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Remember to email your praises and petitions to southchurchprayer@gmail.com. We lift them up every Monday, Wednesday, and Friday, at 4:00 pm on Facebook Live.

Wednesday, July 21, 2021

Do Not Fear

Way back in 1989, New York Magazine published an article by journalist Eric Pooley titled “Grins, Gore, and Videotape – The Trouble with Local TV News.” I mention this, because it is the first verifiable use of the phrase, “If it bleeds, it leads.” Eric meant, the stories that get the most attention are disasters. Whether they are natural like hurricanes, blizzards, earthquakes, wildfires, or manmade like shootings, robberies, rapes, riots, etc. Tragedy sells papers. Gets ratings. Rarely does a story about a man who collects broken down cars and fixes them so he can then give them away to people who really need reliable transportation like single moms or someone trying to find work. That’s a true story, but front page? Sell papers? No. It’s not “sexy” enough. For whatever reason, calamity, heartbreak, misfortune, fear gets our attention.

Since we are still trying to recover from a pandemic, let’s talk about fear. Over the past eighteen months or so, we were all afraid of being infected with severe acute respiratory syndrome coronavirus 2 (SARS-CoV-2). Otherwise known as Covid-19. Did you know the only reason it’s called Covid-19 is because it broke out in 2019? Now, I remember the year Renée and I were married, 1981, was the first time AIDS really came to National attention. At the time, we had no idea if it was the next Bubonic Plague of the 14th century, which killed some 200 million people (60% of the European population) or not. Everyone was afraid of contracting AIDS. At the beginning, we did not know how it was transmitted. Similarly, early last year, we were still not sure if Covid-19 would be like the seasonal flu or smallpox. During the 20th century, smallpox killed 300 to 500 million people. Our first minister Rev. John Whiting died from smallpox in 1689. So, fear is understandable. 

Fear is also not always a bad thing. Fear of contracting AIDS led to widespread use of condoms. Fear of getting into a car accident makes us put on our seatbelts. Fear of getting Covid-19 led us to social distance and wear facemasks. Fear of hell can motivate one to seek forgiveness in Jesus. However, fear can also be destructive and incapacitating. It can stop us from applying for job. Asking someone on a date. Entering a talent contest. Going for our driver’s license.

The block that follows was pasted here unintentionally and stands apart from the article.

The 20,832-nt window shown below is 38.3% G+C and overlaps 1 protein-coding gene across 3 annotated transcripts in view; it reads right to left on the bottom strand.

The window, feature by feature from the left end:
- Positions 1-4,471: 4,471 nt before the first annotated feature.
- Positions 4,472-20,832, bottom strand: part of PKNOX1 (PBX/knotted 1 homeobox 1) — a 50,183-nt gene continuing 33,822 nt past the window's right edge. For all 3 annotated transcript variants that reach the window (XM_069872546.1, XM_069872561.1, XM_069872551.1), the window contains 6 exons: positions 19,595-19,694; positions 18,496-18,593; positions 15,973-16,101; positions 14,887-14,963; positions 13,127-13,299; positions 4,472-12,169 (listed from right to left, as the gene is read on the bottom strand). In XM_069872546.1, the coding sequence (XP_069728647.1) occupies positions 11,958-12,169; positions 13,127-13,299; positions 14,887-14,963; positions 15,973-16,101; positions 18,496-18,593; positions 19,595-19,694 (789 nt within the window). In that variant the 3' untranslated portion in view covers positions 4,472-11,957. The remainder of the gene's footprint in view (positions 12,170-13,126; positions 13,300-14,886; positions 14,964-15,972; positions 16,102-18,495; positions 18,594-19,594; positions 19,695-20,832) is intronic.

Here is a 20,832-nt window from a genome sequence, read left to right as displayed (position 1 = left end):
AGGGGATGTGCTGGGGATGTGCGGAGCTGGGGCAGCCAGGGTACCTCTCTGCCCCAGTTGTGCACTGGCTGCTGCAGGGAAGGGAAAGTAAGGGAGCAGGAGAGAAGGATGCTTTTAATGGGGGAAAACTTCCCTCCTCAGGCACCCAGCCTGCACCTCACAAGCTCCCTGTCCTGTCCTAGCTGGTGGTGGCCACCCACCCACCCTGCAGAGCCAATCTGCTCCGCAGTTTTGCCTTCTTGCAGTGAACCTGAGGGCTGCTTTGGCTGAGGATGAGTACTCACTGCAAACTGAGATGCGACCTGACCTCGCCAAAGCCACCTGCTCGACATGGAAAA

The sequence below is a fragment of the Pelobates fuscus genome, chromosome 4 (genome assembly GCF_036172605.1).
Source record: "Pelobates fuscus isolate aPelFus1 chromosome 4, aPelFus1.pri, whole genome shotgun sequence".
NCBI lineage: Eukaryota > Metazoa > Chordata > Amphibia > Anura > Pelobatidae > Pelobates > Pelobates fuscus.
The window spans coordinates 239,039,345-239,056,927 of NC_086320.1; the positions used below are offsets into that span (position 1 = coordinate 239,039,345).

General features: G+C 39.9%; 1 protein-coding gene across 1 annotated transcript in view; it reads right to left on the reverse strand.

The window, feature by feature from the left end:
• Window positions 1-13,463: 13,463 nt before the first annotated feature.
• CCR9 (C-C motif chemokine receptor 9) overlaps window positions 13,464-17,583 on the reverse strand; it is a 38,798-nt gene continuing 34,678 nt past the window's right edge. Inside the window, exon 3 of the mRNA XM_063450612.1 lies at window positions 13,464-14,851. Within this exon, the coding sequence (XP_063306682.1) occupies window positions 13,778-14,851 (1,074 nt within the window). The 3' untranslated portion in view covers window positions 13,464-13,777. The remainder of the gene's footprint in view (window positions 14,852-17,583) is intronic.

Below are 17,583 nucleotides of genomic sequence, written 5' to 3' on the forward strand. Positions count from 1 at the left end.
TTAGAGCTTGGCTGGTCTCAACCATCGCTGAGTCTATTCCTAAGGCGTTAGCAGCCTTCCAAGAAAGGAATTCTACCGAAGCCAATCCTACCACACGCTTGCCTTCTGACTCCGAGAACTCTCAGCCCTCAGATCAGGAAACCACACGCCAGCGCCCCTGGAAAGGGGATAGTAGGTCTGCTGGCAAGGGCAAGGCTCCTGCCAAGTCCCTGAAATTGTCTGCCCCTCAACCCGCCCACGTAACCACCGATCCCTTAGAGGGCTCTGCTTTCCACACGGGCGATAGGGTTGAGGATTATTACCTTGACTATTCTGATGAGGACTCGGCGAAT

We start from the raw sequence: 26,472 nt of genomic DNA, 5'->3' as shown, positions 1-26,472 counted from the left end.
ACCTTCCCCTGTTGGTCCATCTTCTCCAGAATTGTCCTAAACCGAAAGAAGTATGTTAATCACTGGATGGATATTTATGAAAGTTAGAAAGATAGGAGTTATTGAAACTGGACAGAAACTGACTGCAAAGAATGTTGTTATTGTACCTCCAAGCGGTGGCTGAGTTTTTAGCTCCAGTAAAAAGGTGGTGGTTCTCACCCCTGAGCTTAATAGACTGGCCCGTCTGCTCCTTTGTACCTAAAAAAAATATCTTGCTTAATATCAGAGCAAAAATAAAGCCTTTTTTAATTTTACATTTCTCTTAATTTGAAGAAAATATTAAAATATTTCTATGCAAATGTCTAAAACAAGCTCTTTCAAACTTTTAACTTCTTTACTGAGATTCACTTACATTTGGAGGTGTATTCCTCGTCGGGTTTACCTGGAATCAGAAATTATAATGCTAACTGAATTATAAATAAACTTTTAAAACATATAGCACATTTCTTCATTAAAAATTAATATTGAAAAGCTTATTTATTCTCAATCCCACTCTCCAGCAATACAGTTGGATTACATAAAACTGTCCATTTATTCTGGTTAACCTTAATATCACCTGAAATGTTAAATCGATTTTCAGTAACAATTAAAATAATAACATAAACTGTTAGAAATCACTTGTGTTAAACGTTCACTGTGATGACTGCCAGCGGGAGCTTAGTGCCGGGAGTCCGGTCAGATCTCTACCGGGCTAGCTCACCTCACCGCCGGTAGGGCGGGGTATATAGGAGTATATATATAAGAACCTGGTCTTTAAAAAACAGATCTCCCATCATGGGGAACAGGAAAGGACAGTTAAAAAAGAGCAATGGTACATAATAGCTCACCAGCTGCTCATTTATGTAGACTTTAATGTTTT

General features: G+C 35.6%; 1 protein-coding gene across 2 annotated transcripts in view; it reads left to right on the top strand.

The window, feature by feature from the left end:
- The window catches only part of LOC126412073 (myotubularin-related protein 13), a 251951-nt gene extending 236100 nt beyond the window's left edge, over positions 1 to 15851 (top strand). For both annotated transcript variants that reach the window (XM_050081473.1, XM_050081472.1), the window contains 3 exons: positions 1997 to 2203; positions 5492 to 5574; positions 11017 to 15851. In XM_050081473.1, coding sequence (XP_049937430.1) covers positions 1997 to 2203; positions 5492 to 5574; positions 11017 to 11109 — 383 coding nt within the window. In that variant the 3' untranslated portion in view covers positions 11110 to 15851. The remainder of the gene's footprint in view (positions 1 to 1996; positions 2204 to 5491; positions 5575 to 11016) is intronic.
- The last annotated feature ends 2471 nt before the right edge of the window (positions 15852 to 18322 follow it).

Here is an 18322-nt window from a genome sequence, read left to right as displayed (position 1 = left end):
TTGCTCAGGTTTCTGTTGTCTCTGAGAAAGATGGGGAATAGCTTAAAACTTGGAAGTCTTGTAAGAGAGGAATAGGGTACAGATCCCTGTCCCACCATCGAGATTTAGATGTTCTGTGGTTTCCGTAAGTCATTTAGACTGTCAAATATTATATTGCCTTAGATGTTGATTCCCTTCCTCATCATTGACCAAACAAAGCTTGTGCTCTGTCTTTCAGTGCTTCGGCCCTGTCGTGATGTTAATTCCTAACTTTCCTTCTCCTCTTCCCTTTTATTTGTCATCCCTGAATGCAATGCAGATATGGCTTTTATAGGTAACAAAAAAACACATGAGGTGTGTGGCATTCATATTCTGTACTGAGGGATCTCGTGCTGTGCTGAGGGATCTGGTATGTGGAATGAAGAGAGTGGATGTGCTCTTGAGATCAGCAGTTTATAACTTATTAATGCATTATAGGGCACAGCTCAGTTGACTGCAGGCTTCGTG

The Bible is clear. “Don’t be afraid, for I am with you. Don’t be discouraged, for I am your God. I will strengthen you and help you. I will hold you up with my victorious right hand” (Isaiah 41:10). When David was facing a powerful Ammonite army, God told him, “…be strong and courageous! Do not be afraid and do not panic before them. For the Lord your God will personally go ahead of you. He will neither fail you nor abandon you” (Deuteronomy 31:6). Paul reminds us, “For God has not given us a spirit of fear and timidity, but of power, love, and self-discipline” (2 Timothy 1:7). 

We need to be smart. As we have been over the past eighteen months. We cannot live recklessly thinking, “Oh, I have nothing to fear. God will protect me.” That’s arrogance. When Satan tempted Jesus to jump off the Temple saying, “[God] will order his angels to protect you.” Jesus responds, “The Scriptures also say, ‘You must not test the Lord your God’(Matthew 4:7). There is a difference between believing and testing the Lord. Between trust and plain stupidity.

Look, I promise you. Even in the midst of these variants, we can survive Covid-19. Just as we did smallpox and AIDS. What we cannot do is live in fear. God has our back, and our front, and our top, bottom, left and right. Yes, even though, at times, we are walking through a valley of the shadow of death, we should fear no evil: for God is with us. He comforts us. He anoints our heads with oil until our cups run over. Be smart, but trust Him with all of your heart, mind, soul, and strength. He will never let you down.  

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Remember to email your praises and petitions to southchurchprayer@gmail.com. We lift them up every Monday, Wednesday, and Friday, at 4:00 pm on Facebook Live.

Wednesday, July 14, 2021

A Faithlift

Here at South Church, we are in the midst of an upgrade to our historic Meeting House. We are calling it a “Faithlift.” This is our third Meeting House, built in 1827. Our first was in 1670. Our second in 1754. We have a beautiful Meeting House worthy of keeping it in good shape. We are repainting, putting in new rugs, refurbishing the original doors, installing Livestreaming equipment and finally air conditioning! Hallelujah! Praise the Lord!